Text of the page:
Local councils should strengthen their procurement policies and a code of conduct should be developed for suppliers to reduce corruption risks, according to Victoria’s anti-corruption commission.
The Independent Broad-based Anti-corruption Commission has tabled a special report to Parliament that warns of corruption risks and vulnerabilities in local government procurement practices.
IBAC Commissioner Robert Redlich said the report has brought a range of corruption risks that would likely affect most of the state’s councils into the spotlight.
“Allegations of corruption associated with council procurement practices and processes are a recurring theme in the complaints received and investigated by IBAC,” he said on Monday.
“There is an opportunity now for all Victorian councils to consider these findings and assess how robust their own processes and controls are.”
The report looked at two IBAC investigations that alleged council employees had manipulated procurement processes to benefit themselves.
In one case, the watchdog found a former project manager at the Darebin City Council had helped an associate’s company win more than $16 million in contracts through “deception”. The project manager had accepted cash, gifts and other benefits from the company.
The City of Ballarat Council was the focus of another case, where the former Sports and Recreation manager Lukas Carey had enabled associates and family to win contracts. Carey had engaged his wife’s company on behalf of the council, obtaining $55,885 in contracts. He had used parts of his own university thesis as examples of work performed by the company. Carey was also involved in engaging three associates for the council, in exchange for secret commissions totalling $47,745. In 2017, Carey was sentenced to three years’ jail, while three others, including his wife, pleaded guilty to other charges.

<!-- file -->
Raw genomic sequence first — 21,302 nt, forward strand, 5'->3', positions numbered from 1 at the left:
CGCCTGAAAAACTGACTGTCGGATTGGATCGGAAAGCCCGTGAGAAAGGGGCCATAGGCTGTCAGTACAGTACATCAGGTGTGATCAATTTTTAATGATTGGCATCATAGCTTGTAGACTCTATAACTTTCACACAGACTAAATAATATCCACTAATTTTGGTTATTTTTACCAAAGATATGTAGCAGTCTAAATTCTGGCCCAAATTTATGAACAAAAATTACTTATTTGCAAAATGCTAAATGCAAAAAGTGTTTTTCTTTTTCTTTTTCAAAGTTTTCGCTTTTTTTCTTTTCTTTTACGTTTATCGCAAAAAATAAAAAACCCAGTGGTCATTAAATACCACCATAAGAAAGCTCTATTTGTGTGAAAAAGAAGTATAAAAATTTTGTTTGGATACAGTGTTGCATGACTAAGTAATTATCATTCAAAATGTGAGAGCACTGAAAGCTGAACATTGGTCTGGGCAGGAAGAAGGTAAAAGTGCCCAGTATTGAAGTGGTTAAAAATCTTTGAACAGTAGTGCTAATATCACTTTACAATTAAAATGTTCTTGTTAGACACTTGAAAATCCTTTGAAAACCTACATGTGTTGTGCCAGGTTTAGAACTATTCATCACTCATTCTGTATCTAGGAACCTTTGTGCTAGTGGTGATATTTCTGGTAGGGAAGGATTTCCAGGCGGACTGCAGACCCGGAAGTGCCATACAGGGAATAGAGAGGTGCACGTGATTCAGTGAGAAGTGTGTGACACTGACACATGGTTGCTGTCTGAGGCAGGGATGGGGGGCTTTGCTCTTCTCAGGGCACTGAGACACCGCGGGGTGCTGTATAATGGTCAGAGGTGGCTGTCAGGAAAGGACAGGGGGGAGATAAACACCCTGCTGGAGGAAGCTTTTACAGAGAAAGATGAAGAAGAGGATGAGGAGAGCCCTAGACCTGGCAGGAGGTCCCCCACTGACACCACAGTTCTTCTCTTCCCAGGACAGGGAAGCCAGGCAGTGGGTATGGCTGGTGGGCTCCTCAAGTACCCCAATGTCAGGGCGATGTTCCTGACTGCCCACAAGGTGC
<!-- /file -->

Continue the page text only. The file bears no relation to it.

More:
Redlich reminded councils of the harm corruption can do to the public service.
“Public sector corruption it is not a victimless crime. It wastes taxes and rates that should be used to operate and maintain Victoria’s schools, hospitals, roads and other vital public services and projects. And it damages the reputation of organisations and undermines community’s confidence in the public sector,” he said.
IBAC recommended that the two councils review and strengthen their procurement policies, systems and practices to address the identified vulnerabilities, and called on their CEOS to report their progress within a year.
It also recommended Local Government Victoria develop a code of conduct for local government suppliers to outline the standards expected of suppliers, declaring conflicts of interest, and reporting suspected misconduct or corruption.
While Ballarat accepted the recommendations, Darebin asserted that it had been “deeply committed” to eliminating corruption by outlining the changes that have already been made.
CEO of Darebin City Council, Sue Wilkinson, requested that the recommendation requiring a report on strengthened procurement practices be adjusted or removed, “in recognition of the proactive improvements” that have occurred since the initial investigation.